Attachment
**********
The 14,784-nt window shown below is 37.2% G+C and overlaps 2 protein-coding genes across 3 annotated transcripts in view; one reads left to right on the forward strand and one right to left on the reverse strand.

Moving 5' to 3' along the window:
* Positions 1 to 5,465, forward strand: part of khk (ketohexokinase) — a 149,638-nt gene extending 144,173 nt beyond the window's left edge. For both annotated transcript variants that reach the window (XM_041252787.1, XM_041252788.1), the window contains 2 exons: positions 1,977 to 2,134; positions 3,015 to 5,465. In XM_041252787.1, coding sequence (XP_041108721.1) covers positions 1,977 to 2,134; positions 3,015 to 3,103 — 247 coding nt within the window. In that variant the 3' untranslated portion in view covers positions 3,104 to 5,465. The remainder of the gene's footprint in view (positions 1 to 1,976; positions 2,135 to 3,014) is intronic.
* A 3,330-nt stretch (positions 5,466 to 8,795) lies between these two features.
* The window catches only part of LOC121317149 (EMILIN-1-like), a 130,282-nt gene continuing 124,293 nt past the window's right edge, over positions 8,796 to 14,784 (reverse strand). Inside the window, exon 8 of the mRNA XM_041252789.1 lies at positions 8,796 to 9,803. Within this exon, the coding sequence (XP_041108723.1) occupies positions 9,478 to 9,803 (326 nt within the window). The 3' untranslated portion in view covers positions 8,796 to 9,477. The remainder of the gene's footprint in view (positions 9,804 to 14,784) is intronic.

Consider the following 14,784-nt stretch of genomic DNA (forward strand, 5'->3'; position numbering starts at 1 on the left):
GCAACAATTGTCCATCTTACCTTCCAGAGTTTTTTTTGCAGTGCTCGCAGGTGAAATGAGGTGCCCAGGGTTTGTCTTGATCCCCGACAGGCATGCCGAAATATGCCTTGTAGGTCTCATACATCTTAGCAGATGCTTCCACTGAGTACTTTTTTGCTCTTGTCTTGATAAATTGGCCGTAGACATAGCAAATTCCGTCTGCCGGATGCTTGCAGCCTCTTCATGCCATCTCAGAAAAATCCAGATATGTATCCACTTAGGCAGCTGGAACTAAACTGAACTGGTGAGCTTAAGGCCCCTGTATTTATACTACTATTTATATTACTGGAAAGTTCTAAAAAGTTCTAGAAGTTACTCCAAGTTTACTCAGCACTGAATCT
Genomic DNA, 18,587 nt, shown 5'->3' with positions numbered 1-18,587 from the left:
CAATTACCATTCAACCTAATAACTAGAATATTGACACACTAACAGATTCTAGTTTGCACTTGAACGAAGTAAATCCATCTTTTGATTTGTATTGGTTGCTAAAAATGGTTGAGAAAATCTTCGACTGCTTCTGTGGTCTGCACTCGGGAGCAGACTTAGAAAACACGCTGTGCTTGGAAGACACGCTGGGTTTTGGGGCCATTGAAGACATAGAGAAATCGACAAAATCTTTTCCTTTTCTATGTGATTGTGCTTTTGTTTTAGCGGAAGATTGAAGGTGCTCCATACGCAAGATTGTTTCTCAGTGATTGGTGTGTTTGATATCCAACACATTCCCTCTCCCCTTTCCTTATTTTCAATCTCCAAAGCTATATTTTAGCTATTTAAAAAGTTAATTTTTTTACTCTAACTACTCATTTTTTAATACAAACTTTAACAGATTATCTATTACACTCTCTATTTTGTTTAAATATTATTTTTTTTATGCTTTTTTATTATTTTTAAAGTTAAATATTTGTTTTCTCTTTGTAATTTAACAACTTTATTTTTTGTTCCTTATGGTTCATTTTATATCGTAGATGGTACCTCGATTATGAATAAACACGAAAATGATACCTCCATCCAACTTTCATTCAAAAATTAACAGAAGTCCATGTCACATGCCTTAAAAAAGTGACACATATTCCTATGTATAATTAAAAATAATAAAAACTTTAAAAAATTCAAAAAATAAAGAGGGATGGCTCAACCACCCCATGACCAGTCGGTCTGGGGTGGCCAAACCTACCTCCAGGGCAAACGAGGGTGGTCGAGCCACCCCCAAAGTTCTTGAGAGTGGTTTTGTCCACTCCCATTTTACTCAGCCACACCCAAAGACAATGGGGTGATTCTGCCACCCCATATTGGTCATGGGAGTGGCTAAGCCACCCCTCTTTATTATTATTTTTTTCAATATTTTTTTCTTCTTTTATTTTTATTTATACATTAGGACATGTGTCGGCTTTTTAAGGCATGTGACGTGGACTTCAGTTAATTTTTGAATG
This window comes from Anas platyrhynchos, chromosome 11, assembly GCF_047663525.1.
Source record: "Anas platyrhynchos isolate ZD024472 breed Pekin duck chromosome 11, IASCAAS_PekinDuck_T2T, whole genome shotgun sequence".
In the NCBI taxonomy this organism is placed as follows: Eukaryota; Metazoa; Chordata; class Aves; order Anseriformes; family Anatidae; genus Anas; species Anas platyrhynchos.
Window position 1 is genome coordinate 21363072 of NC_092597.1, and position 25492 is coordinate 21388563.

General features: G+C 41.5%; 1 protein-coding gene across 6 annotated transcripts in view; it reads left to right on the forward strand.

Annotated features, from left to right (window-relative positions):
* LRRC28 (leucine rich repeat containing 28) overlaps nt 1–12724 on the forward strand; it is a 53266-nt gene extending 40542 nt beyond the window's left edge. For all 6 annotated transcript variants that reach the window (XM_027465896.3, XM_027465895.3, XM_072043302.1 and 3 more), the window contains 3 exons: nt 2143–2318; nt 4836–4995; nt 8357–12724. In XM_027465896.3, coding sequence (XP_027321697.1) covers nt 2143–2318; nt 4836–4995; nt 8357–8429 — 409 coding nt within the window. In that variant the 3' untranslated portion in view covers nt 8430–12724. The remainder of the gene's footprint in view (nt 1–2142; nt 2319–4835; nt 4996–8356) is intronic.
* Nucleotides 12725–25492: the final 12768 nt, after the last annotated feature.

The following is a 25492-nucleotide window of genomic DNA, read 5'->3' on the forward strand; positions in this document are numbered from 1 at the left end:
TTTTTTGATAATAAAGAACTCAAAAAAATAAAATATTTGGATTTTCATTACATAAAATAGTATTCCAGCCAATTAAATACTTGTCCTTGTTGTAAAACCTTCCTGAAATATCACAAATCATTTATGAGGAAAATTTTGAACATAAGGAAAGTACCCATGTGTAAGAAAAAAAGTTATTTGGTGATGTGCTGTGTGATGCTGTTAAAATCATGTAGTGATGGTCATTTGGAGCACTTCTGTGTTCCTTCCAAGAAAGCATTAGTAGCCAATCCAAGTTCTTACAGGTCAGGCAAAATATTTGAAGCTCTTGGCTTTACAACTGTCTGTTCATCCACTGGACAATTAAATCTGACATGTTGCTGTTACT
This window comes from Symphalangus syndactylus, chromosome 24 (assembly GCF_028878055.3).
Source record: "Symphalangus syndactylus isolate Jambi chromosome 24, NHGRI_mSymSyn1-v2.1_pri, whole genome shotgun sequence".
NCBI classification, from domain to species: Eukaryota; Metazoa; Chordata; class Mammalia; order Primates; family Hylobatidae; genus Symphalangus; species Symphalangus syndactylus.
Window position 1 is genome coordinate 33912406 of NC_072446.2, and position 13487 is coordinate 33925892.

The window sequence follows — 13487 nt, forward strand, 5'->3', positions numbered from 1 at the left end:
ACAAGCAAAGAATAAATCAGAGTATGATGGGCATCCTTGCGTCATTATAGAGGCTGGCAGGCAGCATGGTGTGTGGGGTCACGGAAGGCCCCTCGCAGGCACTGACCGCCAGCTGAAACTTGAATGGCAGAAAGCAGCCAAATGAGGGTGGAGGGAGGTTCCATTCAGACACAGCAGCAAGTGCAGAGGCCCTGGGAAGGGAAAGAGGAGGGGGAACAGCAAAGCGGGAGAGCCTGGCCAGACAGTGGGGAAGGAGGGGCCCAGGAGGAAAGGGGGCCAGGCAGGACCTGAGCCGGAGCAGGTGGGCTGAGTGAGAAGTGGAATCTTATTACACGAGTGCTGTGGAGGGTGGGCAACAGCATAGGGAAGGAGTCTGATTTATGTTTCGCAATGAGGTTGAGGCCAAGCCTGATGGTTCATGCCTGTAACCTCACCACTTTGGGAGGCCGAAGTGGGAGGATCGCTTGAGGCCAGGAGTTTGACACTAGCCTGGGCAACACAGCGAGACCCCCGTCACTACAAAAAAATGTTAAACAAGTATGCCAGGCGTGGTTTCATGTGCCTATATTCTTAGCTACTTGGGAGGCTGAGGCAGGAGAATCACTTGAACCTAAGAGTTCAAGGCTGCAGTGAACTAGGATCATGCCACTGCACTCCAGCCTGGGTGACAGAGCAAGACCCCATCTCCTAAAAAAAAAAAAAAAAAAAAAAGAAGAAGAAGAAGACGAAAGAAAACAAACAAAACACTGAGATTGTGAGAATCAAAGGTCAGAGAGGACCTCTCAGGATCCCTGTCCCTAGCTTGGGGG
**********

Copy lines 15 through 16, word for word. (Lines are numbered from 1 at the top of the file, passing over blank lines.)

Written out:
Annotated features, from left to right (window-relative positions):
* LRRC28 (leucine rich repeat containing 28) overlaps nt 1–12724 on the forward strand; it is a 53266-nt gene extending 40542 nt beyond the window's left edge. For all 6 annotated transcript variants that reach the window (XM_027465896.3, XM_027465895.3, XM_072043302.1 and 3 more), the window contains 3 exons: nt 2143–2318; nt 4836–4995; nt 8357–12724. In XM_027465896.3, coding sequence (XP_027321697.1) covers nt 2143–2318; nt 4836–4995; nt 8357–8429 — 409 coding nt within the window. In that variant the 3' untranslated portion in view covers nt 8430–12724. The remainder of the gene's footprint in view (nt 1–2142; nt 2319–4835; nt 4996–8356) is intronic.